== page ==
Given his professed closeness to Filipino Moros, it would have been expected that Duterte would find more kinship with Barack Hussein Obama whose own father was a Muslim from Kenya and who, as president, has called for Americans to be respectful of Muslims who number 1.6 billion of the world’s population and not to lump them all as “terrorists” which, he said, would only play into the hands of ISIS.

In contrast, Trump gained political prominence by questioning Obama’s American citizenship after falsely claiming that Obama was a Muslim who was born in Kenya.
After propagating this lie for five years, Trump finally retracted his claim in September but without issuing an apology to Obama.

A year ago, on December 8, 2015, Trump called for a ban on Muslims traveling to the United States. In an anti-immigration speech in Portland, Maine on August 5, 2016, Trump included the Philippines as among the “terrorist nations” whose citizens should not be allowed entry into the United States because they would not be vetted by the government beforehand.

“We are letting people come in from terrorist nations that shouldn’t be allowed because you can’t vet them. You have no idea who they are. This could be the great Trojan horse of all time,” Trump said at the rally.

A further ironic twist in Duterte’s “bromance” with Trump is that the massacre of Filipino Moros which Duterte denounced in Laos was the subject of a speech by Donald Trump in North Charleston, South Carolina on February 19, 2016 but from the other side of the incident. In his speech, Trump narrated the story of how U.S. Army Gen. John “Blackjack” Pershing executed Muslim rebels in the Philippines as an example of how the U.S. should deal with Muslim terrorists today.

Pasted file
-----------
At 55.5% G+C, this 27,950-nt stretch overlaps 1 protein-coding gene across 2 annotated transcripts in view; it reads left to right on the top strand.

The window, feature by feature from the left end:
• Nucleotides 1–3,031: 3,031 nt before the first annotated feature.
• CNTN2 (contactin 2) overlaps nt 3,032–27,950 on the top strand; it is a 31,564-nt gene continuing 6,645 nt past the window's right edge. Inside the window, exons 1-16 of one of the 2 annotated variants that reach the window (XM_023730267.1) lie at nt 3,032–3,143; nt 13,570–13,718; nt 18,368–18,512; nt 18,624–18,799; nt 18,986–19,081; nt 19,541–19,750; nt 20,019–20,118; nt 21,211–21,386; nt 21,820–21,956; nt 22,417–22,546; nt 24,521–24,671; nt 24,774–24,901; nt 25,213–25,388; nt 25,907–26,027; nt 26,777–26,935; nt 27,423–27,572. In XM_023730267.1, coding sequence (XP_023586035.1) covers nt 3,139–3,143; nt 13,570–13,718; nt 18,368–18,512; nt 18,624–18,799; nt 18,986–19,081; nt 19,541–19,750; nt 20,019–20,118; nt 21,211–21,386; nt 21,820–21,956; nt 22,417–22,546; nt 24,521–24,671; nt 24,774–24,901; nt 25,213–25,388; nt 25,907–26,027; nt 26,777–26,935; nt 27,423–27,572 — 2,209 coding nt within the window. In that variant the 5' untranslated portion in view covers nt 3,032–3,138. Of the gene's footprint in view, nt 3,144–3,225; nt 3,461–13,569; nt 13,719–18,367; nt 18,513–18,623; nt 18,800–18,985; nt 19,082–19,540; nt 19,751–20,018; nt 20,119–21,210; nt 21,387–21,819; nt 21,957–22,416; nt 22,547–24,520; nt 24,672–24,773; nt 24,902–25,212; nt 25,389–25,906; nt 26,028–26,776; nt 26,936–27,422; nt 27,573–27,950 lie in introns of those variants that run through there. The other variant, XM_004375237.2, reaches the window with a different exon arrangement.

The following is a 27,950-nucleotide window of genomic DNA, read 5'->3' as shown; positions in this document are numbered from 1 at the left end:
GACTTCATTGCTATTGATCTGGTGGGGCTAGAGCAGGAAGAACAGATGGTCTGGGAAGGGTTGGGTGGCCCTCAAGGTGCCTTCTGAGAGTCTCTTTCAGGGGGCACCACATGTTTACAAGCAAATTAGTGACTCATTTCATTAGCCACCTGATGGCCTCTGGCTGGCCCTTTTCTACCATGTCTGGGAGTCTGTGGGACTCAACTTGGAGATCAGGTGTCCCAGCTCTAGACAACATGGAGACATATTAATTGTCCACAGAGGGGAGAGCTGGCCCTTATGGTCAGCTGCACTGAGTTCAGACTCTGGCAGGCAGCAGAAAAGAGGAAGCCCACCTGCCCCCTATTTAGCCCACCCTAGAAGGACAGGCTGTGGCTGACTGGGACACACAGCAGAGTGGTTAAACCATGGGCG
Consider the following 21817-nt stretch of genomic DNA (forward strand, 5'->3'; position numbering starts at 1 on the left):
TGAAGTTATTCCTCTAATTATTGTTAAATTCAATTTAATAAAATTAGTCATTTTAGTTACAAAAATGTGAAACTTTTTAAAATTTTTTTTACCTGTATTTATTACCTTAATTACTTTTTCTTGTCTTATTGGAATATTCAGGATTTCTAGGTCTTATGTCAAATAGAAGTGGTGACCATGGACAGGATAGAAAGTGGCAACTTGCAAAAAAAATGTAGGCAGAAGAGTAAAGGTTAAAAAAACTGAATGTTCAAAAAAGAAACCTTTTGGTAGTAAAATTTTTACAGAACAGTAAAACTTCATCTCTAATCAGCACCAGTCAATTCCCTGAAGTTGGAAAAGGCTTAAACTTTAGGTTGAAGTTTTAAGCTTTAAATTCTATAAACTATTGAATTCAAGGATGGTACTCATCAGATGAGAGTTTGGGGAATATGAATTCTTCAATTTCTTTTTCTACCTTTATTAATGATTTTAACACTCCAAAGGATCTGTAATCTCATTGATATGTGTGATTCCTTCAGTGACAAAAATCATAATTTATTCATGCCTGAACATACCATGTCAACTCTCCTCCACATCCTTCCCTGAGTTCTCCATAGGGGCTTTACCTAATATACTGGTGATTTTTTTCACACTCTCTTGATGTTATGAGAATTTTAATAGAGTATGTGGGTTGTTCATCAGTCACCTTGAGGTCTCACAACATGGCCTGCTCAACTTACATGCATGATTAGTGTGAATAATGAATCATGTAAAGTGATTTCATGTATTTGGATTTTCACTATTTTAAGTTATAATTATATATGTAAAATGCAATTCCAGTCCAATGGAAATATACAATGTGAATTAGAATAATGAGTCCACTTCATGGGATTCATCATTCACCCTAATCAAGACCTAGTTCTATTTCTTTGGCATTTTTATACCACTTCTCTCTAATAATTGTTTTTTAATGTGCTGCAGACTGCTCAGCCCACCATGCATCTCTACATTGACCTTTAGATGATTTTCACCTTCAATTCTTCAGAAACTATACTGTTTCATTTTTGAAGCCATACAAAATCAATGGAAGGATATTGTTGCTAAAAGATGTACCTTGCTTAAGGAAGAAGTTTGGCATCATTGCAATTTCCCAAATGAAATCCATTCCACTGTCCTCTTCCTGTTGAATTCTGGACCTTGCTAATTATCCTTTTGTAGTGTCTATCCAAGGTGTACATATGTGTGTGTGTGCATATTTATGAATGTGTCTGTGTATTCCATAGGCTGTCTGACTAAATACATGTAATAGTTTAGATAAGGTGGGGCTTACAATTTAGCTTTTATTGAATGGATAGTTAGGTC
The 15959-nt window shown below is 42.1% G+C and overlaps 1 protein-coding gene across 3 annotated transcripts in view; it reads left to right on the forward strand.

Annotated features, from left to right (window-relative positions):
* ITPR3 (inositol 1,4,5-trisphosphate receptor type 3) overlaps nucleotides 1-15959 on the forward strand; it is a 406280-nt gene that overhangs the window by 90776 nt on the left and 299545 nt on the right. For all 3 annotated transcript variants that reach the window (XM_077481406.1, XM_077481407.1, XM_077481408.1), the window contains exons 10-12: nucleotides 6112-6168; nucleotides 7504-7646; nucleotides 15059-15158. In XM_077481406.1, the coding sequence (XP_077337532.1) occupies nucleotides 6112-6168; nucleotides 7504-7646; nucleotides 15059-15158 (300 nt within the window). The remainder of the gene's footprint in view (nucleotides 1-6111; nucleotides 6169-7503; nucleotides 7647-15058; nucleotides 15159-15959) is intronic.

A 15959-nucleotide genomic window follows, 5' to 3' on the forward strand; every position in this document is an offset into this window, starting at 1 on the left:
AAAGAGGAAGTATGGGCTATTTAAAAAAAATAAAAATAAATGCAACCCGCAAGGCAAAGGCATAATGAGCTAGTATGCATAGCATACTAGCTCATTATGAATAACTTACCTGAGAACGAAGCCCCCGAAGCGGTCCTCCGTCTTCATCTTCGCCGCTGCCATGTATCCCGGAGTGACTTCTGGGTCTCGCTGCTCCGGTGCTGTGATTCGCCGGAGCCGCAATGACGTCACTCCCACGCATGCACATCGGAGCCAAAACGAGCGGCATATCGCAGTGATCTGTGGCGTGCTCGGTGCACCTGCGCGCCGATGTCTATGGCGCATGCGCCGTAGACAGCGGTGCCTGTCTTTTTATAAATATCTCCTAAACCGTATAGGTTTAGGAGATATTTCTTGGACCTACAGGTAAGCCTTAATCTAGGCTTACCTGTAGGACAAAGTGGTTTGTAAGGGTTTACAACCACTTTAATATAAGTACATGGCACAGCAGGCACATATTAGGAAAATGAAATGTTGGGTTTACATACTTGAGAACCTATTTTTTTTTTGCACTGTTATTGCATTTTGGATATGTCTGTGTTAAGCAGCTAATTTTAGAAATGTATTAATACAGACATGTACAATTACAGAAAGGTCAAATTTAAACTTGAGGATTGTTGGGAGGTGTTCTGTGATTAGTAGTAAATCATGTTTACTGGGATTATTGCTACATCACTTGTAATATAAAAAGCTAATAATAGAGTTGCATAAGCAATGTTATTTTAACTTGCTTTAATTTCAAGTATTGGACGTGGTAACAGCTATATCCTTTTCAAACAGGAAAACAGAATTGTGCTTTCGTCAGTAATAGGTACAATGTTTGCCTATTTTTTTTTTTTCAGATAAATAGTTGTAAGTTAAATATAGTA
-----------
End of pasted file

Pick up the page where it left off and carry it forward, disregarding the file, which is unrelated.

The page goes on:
“I read a story, it’s a terrible story, but I’ll tell you,” Trump began. “Early in the century, last century, General Pershing — did you ever hear — rough guy, rough guy. And they had a terrorism problem. And there’s a whole thing with swine and animals and pigs — and you know the story. They don’t like that. They were having a tremendous problem with terrorism. Pershing caught 50 terrorists. He took 50 bullets, and he dipped them in pig’s blood. And he had his men load his rifles and he lined up the 50 people, and they shot 49 of those people. And the 50th person, he said, ‘You go back to your people and you tell them what happened.’ And for 25 years, there wasn’t a problem.”

Trump was wrong. It was not Gen. Pershing who ordered the attack that led to the slaughter of Muslims at Bud Dajo but Gen. Leonard Wood who himself would later seek the presidential nomination in the 1920 Republican primaries.

In 1906, Gen. Wood was the governor of Moro province when he imposed a cedula tax on the Moros which created great resentment against American rule. The Moros who refused to pay the cedula tax fled to the volcanic crater of Bud Dajo where water was plentiful and the people could farm rice and potatoes.

On March 2, 1906, Gen. Wood dispatched an assault force of 600 American soldiers to climb to the top of the crater where, on March 5, 1906, they fired their weapons into the crater where the Tausug Moros were holed up. Out of the estimated 800 to 1,000 Moros at Bud Dajo, only six survived. Eyewitness reports that corpses were piled five deep, and many of the bodies were shot multiple times. The photos of that slaughter still haunts Duterte.

Trump and Duterte may have different views about what American soldiers did to the Moros in Mindanao in 1906 but they are apparently willing to ignore those differences because they share one “huge” similarity: they are both alpha males.

As columnist Jonty Cruz observed: “For better or worse, both men act and live like they can do whatever the hell they want. They don’t worry about the consequences that come their way. They think little of those who are against them and use their power (whatever shape or form that may be) to pressure others and get their way. It doesn’t matter if people hate them for it or not. They don’t give a damn, quite frankly, because for Trump and Duterte, it’s their way or the highway.”